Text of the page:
Despite being just announced yesterday, the SNES Classic Edition can already be found in listings on eBay.
Widely rumored to be in development following the success of the NES Classic, the SNES Classic announcement puts to rest months of speculation. Now there is yet another classic console, miniaturized, and ready to prey on our nostalgia for the MSRP of $79.99.
While the North American version has yet to appear for pre-sale, the European model is already available for pre-order - if you can find it. Most stores in the UK have already sold out, bringing back the specter of massive supply shortages that were the hallmark of the NES Classic, last Christmas’ must-have console.
Unsurprisingly, the SNES Classic has already taken to eBay, with many unscrupulous profiteers snagging a pre-order early and now promising to resell it to the highest bidder. Some scalpers in the UK are selling for over three times the retail price.
As the SNES Classic has yet to go on sale in North America you won’t see anything similar on eBay here, but if what happens in Europe is any indication it may be a good idea to check in with your local game retailer to be first in line when the console does go up for pre-order. And if you’re a video game villain just looking to make a buck, maybe stay home and be the good guy for once? The rest of us will be sure to appreciate it.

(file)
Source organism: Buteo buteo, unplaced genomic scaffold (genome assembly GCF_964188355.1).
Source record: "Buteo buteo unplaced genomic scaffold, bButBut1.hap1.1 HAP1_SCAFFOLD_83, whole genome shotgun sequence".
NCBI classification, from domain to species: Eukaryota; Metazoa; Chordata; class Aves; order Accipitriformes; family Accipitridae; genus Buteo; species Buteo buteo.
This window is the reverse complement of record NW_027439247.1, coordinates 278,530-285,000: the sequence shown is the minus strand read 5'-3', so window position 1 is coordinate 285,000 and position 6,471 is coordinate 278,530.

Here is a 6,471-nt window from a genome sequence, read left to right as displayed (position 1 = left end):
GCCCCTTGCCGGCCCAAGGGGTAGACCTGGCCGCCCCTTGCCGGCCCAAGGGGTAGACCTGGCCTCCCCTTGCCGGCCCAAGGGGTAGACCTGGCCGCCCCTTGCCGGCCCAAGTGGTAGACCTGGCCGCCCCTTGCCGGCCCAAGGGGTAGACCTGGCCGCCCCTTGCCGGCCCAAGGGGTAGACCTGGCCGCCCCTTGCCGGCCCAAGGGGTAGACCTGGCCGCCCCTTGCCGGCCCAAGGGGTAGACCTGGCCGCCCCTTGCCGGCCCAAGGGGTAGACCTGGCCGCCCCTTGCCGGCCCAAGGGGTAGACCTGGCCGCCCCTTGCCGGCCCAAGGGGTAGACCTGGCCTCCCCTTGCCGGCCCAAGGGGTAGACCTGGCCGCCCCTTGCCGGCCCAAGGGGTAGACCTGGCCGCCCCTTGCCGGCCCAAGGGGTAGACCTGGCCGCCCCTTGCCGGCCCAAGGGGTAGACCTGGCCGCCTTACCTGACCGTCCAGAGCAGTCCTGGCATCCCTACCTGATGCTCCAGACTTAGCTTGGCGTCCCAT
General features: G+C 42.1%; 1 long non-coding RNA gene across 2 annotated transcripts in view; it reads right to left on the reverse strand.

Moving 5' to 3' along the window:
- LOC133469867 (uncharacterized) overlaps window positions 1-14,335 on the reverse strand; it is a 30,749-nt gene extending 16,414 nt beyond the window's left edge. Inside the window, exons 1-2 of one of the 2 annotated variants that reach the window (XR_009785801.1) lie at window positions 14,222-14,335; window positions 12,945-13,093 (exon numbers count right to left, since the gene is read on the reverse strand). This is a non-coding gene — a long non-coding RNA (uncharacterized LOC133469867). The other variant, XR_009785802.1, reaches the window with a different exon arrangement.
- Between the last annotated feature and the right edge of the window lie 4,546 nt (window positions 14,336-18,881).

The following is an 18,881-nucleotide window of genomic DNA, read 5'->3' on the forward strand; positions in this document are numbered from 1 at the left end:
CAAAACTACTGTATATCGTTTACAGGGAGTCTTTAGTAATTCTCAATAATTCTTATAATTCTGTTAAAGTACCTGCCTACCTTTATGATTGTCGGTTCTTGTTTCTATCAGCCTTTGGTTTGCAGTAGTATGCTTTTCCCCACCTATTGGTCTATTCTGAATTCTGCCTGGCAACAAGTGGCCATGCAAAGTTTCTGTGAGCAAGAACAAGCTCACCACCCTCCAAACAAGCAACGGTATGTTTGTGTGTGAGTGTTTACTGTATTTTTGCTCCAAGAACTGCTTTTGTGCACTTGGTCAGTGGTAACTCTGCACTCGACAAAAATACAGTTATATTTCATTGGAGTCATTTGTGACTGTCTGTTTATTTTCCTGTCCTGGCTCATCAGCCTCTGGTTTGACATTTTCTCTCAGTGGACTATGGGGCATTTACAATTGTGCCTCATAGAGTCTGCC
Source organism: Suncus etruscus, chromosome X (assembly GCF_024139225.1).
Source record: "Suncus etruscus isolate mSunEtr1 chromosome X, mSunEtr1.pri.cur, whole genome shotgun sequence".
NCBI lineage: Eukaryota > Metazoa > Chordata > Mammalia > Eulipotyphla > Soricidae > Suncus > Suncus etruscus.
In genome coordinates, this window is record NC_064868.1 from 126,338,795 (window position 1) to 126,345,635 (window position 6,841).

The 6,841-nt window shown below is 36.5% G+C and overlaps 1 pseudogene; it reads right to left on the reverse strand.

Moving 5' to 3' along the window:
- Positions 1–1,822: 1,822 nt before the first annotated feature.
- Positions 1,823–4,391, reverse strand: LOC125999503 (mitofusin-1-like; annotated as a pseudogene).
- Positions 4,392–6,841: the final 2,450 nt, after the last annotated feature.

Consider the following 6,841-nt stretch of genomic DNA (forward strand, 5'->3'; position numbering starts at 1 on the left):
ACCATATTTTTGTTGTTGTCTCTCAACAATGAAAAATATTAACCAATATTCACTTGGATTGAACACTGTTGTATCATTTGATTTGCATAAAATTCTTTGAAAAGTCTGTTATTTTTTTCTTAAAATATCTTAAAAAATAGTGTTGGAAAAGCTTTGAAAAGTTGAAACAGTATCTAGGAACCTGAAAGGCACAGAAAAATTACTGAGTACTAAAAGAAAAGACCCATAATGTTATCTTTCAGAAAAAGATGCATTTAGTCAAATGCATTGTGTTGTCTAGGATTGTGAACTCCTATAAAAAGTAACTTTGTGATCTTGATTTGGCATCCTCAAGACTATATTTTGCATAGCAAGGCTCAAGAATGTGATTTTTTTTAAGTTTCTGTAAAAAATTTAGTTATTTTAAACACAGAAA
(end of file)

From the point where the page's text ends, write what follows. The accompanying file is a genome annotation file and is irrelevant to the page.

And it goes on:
PREVIOUSLY: WHAT GAMES ARE ON THE SNES CLASSIC?
Last year’s NES Classic turned out to be an unexpected success for Nintendo, selling out absolutely everywhere to the point where scalpers were re-selling the console on eBay for anywhere from $200 to $500. When all of the 2.3 million units were sold out and Nintendo announced they were discontinuing the product it angered millions of fans still looking to get their hands on the coveted console. Many accused Nintendo of creating artificial scarcity by limiting supply in order to drive up demand.
Industry analysts suspect that Nintendo merely vastly underestimated the throngs of people clamoring for a piece of Nintendo history, and discontinued the product since the SNES Classic was already in development. Having the two consoles on sale at once would dilute demand for both, leading to weaker sales.
Or it may have just meant people would buy two Classic consoles instead of one.
Regardless of Nintendo’s intentions, they’ve promised that this time there will be a far greater supply of the SNES Classic than last year’s console. We’ll see if that turns out to be true.